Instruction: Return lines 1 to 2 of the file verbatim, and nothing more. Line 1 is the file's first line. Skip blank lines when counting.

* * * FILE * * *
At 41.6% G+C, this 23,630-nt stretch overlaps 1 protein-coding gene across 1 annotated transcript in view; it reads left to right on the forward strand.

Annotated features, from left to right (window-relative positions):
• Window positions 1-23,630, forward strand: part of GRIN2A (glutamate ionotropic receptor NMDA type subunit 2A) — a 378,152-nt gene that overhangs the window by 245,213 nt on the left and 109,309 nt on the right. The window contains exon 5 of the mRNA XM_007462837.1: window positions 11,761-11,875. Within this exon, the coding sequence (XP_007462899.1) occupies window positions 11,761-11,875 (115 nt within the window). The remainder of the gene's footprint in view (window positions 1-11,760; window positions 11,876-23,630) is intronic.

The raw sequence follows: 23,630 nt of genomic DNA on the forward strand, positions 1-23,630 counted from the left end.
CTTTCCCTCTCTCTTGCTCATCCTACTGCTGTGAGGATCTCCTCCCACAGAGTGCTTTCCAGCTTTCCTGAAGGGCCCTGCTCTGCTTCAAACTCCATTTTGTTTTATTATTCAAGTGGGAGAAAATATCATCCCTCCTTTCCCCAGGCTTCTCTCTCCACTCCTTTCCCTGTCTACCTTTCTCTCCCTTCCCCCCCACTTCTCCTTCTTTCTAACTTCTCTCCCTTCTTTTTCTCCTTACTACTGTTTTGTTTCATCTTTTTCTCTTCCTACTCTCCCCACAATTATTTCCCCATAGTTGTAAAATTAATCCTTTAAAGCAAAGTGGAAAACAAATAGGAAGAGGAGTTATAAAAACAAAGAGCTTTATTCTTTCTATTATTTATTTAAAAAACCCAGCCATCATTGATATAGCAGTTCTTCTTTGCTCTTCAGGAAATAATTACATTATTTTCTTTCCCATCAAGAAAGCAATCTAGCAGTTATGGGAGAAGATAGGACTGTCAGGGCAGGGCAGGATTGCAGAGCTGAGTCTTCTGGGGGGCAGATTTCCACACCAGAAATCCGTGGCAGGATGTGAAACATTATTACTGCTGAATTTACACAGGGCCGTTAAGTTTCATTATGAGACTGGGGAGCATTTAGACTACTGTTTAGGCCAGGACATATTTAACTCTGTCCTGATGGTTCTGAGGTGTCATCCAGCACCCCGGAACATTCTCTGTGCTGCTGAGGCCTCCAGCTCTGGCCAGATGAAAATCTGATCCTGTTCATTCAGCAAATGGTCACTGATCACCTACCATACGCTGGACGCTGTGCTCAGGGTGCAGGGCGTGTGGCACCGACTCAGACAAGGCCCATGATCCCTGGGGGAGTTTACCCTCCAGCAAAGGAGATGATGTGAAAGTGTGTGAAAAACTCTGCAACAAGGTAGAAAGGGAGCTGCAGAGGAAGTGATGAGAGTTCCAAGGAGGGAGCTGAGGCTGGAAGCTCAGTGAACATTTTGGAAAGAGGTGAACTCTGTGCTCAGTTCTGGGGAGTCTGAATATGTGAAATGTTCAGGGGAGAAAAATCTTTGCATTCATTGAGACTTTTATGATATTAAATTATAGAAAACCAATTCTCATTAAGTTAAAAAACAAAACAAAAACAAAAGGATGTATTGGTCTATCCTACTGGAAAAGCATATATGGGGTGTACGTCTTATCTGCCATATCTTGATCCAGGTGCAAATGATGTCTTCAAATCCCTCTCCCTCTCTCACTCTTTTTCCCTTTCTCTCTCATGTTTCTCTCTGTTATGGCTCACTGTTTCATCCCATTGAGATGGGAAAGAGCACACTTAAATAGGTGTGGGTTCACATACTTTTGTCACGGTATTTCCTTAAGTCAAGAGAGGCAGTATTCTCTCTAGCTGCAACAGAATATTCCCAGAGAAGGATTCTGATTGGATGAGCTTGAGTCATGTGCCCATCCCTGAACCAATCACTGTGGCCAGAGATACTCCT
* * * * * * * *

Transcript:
At 41.6% G+C, this 23,630-nt stretch overlaps 1 protein-coding gene across 1 annotated transcript in view; it reads left to right on the forward strand.

Annotated features, from left to right (window-relative positions):